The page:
Thirdly is the Competitive Cruiser who cruises and events. These sailors tend to work within the margins, are not averse to be reducing onboard weight for racing and are known to do whatever it takes to win.
For this sailor though, the second category – a ‘Pure Cruiser’ – sounds about right, and sounds like the budget can be kept in check.
“Having some experience and knowing what you want to achieve from your sailing will quickly narrow the many permutations of sail options available” Andy said.
The next consideration made absolute sense; when selecting sail material quality and therefore cost, it pays to be aware of their different applications with their intended purpose. Saving money on quality without balancing the equation can sometimes work against you.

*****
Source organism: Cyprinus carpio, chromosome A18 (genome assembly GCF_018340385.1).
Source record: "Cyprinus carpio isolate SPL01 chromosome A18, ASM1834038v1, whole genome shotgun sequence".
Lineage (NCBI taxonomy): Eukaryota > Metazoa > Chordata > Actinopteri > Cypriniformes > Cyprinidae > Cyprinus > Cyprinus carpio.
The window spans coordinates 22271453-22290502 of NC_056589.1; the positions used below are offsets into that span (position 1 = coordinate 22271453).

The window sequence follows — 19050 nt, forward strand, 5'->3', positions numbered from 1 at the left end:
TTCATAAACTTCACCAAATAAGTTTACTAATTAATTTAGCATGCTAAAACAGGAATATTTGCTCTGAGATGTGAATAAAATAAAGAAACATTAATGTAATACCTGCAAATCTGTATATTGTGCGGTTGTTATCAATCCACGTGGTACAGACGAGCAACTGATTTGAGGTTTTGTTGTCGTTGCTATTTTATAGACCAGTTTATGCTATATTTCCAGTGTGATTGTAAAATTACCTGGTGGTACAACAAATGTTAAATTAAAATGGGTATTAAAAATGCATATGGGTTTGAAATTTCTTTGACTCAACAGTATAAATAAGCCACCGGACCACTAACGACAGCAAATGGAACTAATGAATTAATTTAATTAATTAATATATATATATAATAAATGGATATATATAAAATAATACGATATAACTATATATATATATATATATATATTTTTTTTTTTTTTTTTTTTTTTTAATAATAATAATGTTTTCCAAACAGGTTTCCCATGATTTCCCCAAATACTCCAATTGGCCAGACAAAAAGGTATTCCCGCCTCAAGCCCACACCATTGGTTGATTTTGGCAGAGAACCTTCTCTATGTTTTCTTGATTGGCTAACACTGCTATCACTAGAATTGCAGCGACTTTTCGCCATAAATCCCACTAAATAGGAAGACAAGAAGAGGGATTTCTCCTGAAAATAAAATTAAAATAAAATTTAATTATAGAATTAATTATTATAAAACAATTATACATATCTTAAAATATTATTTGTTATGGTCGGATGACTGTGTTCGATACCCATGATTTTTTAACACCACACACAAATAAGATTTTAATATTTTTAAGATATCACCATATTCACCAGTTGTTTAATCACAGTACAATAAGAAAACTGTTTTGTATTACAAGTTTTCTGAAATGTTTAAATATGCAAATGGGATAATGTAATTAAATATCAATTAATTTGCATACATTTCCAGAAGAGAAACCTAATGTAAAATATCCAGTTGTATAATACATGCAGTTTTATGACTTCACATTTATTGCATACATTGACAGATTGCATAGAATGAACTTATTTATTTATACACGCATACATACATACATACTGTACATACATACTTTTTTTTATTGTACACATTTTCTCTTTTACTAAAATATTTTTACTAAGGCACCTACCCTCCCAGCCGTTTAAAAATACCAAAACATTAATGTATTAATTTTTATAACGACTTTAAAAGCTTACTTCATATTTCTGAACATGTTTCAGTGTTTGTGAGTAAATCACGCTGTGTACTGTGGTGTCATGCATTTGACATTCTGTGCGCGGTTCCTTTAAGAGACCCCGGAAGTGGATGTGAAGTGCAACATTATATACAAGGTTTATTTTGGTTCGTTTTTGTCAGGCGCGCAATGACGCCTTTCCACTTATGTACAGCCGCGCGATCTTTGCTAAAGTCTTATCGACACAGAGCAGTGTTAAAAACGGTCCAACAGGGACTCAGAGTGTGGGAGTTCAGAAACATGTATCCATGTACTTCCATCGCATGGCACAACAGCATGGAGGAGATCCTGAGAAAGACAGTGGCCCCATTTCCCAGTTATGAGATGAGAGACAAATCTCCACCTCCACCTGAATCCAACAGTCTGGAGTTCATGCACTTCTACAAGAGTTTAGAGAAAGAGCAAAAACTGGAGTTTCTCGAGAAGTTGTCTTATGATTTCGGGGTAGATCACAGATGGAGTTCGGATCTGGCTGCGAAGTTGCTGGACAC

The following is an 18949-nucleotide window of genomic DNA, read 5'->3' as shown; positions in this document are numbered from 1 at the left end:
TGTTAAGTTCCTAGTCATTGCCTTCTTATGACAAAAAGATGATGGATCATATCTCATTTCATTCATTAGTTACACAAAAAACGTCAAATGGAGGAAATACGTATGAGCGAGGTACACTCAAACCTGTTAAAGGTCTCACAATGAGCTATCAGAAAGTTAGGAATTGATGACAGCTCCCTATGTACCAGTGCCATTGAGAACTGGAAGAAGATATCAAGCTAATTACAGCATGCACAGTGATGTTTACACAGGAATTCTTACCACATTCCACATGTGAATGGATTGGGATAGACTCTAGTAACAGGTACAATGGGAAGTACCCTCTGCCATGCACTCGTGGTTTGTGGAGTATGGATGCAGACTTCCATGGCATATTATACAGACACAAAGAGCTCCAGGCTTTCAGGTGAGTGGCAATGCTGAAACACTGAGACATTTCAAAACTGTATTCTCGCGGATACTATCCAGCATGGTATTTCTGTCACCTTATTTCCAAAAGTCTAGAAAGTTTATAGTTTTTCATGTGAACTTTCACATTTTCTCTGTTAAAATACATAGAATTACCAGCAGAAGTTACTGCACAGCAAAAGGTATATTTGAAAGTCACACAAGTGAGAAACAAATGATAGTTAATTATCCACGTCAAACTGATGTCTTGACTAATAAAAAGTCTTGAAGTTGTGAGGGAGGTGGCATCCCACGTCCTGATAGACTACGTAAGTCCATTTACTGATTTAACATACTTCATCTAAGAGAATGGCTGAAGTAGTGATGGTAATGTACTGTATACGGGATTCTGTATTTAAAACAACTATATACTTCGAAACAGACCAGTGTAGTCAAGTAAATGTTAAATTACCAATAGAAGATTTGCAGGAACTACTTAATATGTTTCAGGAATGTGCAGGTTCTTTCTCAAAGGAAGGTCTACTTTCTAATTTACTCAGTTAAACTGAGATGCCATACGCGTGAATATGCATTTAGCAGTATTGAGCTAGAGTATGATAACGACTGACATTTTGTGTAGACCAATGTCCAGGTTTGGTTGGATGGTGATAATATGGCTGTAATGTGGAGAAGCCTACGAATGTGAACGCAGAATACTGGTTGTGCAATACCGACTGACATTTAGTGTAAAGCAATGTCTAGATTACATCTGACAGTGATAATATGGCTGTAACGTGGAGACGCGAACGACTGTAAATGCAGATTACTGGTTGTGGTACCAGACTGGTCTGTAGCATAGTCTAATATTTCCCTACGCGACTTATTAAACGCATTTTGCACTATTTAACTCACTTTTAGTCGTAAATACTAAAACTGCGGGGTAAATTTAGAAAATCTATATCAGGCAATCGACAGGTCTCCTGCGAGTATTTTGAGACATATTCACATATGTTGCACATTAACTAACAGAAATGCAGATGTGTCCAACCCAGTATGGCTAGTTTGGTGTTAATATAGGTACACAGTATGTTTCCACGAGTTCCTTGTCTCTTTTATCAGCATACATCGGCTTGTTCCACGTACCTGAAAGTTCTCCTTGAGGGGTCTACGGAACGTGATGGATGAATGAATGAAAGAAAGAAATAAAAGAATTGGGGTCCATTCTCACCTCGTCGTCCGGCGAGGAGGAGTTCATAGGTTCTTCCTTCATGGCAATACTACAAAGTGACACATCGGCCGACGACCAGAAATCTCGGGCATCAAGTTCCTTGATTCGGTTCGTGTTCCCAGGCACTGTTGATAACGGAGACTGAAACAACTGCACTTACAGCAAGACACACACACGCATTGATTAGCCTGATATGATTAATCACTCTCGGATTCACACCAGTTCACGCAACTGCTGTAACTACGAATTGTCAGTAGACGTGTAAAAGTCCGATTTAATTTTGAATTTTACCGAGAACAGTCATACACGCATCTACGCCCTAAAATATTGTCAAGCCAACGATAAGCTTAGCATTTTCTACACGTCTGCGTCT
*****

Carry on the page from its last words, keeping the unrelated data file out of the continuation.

Andy explains “Anytime the wind is forward of the beam, the headsail does most of the work and therefore it is exposed to different loads than the mainsail. The mainsail is also fully battened and supported on the rig. Both these factors provide an opportunity to spend a bit more in terms of quality of the cloth on the headsail and allow some saving on the mainsail without compromising performance.”
Selecting sail materials within your sailing category and budget is where Andy’s expertise becomes crucial.
2. Cruise Laminates
3. Custom Laminated Membranes.
In brief terms, Dacron is a durable woven cloth offering reasonable performance particularly when new, and it’s the most economical sail material. Dacron’s disadvantage is that it does stretch, and over time, the sail shape gets deeper and moves aft. Dacron quality can range and this becomes an important consideration as to the sail’s durability and performance.